1. Follow Pope Francis, your bishop or archbishop and other religious leaders on Twitter. Here are a few church leaders:
    1. Pope Francis – https://twitter.com/Pontifex
    2. Bishop Paprocki – https://twitter.com/BishopPaprocki
    3. Bishop Edward Burns – https://twitter.com/BishopBurns

What is each leader sharing? What is the message of hope, joy, or mercy that each leader is calling attention to?

  1. Use Twitter to share prayer intentions. Have students use Twitter to share a prayer intention through 140 characters or less with a hashtag, e.g., #stjp.

Twitter-prayer

  1. Instant feedback. Have a student respond to a question you have asked in class.  Use your class hashtag so that you can gather the responses all in one location to review using your cellphone or tablet Twitter App. This way many of your students have responded and you can quickly access who has grasped the material you have been studying.
  1. Pray Scripture Lectio Divina Style using Twitter. On Friday, read and reflect on the Sunday scripture by using the USCCB Sunday Scripture readings.  Project the Sunday Scripture on the screen using a LCD projector.  Invite the students to tweet the word or phrase that is meaningful to them at this time and add a designated hashtag.
  1. Poll the class. Use PollDaddy for Twitter. Use a poll as an interactive teaching tool in class.

As you imagine other opportunities of using Twitter in your classroom, I invite you to return to this blog posting and at the bottom of this page you will see “Leave a Comment”.  Click on this link.  Then share your story with us.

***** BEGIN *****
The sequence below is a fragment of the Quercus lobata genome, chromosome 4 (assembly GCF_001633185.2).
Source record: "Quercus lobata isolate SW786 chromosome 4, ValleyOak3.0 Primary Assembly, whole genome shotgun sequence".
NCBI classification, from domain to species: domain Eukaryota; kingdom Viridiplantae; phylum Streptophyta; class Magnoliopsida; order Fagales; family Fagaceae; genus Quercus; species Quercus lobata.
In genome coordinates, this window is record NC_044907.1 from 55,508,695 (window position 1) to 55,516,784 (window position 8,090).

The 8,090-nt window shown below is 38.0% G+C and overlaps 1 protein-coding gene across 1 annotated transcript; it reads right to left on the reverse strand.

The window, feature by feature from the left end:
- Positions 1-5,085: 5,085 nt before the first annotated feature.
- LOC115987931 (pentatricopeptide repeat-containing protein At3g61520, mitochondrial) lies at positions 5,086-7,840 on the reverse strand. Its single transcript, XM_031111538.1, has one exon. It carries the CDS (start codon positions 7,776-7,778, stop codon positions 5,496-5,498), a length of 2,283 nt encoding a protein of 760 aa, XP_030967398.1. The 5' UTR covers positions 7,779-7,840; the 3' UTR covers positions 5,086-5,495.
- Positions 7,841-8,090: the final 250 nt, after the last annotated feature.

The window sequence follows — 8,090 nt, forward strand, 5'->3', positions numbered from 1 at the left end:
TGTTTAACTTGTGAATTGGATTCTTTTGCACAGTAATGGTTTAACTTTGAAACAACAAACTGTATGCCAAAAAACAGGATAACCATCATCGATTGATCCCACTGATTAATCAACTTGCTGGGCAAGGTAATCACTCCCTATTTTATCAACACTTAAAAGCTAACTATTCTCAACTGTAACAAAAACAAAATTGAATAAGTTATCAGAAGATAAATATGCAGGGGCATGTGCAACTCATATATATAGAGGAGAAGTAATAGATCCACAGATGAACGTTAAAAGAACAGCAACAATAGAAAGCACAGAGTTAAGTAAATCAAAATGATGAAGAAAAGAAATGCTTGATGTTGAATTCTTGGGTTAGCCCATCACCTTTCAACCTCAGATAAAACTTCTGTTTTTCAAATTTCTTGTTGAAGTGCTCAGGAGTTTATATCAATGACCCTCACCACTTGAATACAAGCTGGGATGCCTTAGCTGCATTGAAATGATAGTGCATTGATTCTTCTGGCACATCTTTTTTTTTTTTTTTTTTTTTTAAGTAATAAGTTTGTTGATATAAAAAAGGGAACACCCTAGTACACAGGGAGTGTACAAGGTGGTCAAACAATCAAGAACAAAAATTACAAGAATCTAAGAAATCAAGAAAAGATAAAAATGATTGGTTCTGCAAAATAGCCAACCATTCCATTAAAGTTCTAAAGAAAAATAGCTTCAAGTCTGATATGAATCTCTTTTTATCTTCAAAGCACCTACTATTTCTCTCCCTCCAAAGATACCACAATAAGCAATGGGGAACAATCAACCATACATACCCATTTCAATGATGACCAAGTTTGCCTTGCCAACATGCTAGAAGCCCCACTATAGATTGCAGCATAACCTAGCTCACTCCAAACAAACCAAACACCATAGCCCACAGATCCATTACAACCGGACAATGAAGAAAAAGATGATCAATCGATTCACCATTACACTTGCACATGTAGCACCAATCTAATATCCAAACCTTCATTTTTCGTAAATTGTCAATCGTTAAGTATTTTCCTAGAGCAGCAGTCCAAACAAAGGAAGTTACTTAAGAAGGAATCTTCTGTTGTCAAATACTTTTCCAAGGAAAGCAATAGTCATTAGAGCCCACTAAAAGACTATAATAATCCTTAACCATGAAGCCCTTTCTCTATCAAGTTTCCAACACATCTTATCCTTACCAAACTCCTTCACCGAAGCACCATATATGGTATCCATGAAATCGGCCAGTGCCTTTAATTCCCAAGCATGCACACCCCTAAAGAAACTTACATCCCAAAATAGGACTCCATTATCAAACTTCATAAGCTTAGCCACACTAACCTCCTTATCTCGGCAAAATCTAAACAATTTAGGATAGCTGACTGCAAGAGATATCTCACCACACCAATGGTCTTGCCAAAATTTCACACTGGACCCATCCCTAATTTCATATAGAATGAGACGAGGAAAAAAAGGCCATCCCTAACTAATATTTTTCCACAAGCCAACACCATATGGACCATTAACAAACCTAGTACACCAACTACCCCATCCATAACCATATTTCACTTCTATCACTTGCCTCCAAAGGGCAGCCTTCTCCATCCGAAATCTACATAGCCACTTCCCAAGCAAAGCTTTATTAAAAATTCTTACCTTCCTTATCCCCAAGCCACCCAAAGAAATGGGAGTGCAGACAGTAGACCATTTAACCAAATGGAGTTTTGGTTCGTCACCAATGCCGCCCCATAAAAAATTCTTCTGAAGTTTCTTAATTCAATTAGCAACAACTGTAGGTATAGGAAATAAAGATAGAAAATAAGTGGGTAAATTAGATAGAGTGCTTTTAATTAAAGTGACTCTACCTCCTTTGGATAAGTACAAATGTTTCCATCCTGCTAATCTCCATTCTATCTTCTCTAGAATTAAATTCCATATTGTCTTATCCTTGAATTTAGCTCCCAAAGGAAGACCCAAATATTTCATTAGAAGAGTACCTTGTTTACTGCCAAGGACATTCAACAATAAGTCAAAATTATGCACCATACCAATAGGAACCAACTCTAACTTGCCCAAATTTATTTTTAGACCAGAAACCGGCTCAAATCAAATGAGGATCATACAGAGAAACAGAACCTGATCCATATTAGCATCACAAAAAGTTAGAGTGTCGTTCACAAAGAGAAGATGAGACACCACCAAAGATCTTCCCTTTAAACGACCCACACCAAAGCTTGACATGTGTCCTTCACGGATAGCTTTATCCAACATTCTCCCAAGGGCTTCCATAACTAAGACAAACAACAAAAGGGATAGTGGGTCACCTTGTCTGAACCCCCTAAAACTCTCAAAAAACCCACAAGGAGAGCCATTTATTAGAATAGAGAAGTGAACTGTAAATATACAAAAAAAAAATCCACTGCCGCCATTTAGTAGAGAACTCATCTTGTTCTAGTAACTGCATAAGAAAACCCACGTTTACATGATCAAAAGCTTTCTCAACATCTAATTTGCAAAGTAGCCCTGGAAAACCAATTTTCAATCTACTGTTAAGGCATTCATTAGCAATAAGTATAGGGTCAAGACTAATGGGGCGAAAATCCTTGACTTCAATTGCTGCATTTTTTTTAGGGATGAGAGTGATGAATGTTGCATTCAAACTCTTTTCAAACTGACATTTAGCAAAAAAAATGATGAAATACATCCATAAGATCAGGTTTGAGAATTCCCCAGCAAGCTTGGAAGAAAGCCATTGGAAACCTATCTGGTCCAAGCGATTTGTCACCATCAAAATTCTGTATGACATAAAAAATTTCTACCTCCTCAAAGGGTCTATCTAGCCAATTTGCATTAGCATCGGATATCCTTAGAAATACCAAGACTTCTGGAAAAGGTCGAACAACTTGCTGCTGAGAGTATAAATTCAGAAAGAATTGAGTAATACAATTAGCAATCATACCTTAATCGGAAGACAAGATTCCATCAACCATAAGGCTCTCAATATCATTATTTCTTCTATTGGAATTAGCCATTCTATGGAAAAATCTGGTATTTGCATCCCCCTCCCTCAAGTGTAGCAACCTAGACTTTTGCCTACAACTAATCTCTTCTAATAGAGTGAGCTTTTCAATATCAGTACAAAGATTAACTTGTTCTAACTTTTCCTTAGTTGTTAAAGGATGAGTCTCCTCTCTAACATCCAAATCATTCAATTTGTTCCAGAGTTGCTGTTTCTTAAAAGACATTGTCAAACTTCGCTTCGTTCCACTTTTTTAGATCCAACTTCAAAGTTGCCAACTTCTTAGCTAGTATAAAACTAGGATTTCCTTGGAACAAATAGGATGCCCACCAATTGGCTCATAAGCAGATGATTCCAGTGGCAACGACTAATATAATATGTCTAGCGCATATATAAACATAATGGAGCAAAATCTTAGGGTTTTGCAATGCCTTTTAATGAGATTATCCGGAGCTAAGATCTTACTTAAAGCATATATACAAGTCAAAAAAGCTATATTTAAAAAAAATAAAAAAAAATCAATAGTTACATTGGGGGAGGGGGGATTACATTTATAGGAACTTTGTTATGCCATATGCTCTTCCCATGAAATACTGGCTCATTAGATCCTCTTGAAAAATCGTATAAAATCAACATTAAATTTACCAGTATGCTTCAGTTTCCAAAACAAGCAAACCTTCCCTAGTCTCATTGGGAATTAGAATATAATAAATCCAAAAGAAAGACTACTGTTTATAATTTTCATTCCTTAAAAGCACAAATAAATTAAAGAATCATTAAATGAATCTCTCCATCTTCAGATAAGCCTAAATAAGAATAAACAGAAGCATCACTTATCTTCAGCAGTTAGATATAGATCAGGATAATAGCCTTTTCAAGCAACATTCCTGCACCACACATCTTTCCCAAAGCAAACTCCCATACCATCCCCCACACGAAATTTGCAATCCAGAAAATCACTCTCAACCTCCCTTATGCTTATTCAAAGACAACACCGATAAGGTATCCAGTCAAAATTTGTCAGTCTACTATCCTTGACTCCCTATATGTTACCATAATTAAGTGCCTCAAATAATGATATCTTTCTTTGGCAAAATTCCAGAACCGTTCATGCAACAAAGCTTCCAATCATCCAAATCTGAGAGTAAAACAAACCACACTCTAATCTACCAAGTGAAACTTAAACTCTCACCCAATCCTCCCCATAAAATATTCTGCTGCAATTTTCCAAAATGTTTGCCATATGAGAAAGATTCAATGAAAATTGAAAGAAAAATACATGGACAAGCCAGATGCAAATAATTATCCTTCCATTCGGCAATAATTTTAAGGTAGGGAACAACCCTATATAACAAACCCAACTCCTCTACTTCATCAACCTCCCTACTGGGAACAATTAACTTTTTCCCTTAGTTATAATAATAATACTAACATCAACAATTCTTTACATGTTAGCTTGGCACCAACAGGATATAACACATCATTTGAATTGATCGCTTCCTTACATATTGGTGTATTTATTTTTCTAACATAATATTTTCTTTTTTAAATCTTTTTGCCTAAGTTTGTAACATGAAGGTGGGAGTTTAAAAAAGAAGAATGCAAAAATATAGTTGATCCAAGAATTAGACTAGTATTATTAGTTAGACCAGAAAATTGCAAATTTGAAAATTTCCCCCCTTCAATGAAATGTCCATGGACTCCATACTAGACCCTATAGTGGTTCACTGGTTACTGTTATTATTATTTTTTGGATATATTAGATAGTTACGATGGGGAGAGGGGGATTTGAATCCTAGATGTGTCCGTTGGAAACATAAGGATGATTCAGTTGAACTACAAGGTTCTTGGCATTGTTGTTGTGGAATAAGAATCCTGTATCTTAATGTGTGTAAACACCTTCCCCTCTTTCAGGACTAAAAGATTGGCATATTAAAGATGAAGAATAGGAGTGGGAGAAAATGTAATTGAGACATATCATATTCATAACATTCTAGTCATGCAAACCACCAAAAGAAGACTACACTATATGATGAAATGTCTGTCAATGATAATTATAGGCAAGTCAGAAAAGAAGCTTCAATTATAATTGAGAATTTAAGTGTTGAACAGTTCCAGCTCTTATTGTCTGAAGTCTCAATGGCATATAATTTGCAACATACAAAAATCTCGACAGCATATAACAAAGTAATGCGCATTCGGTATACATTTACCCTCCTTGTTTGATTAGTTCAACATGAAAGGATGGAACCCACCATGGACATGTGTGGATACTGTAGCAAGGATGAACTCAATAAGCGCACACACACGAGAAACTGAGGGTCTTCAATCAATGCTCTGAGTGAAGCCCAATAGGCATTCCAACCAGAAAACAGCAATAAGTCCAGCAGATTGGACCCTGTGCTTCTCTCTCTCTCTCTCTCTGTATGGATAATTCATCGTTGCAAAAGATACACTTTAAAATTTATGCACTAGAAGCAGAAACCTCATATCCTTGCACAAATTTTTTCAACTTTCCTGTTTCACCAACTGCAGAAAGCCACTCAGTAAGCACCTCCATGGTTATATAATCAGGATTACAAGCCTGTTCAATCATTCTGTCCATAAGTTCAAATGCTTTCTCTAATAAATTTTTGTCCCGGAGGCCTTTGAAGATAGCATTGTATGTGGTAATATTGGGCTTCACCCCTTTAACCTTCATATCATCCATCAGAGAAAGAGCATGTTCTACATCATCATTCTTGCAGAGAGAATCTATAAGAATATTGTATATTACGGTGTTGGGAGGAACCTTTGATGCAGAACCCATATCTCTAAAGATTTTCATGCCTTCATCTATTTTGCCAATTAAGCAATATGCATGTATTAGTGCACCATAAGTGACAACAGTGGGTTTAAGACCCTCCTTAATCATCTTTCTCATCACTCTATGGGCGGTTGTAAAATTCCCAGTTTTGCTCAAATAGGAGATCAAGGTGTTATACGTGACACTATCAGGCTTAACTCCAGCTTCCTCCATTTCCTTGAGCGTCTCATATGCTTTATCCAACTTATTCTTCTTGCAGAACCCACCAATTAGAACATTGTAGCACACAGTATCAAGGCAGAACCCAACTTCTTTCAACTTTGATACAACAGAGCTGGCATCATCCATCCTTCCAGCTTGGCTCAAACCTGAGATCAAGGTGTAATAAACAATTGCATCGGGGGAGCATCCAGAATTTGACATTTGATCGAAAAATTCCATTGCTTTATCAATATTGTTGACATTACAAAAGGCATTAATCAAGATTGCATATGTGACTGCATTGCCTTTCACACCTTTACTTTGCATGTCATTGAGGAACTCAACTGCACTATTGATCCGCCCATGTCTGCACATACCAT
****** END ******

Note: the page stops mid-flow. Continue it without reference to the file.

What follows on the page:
Digital Ideas for Lent!

Lent is this wonderful opportunity to reflect on various spiritual themes – the Year of Mercy and more! We often give things up.  Yet, I would like to challenge each of my readers to explore how they could “Evangelize” during Lent using any of the digital tools that are on their desktop, laptop, or any of the mobile tools that you have access to.

Why do I challenge you?  I listened to Fr. Frank DeSiano’s Webinar Lent in the Year of Mercy  recently.  And as I listened this slide was important to me –

What digital activities could be suggested?

What digital activities could be suggested?

Why?  Because my mind saw a chart just waiting to be transformed into ideas where we could be Digital Disciples and Evangelizers.  I invite you to “brainstorm” with me about possible options.  For example, I would retitle the slide to: Corporal Works of Mercy – Options for Digital Discipleship.  Then the three headings revised to: (1) Work, (2) Personal Digital Activity, and (3) Church Digital Activity.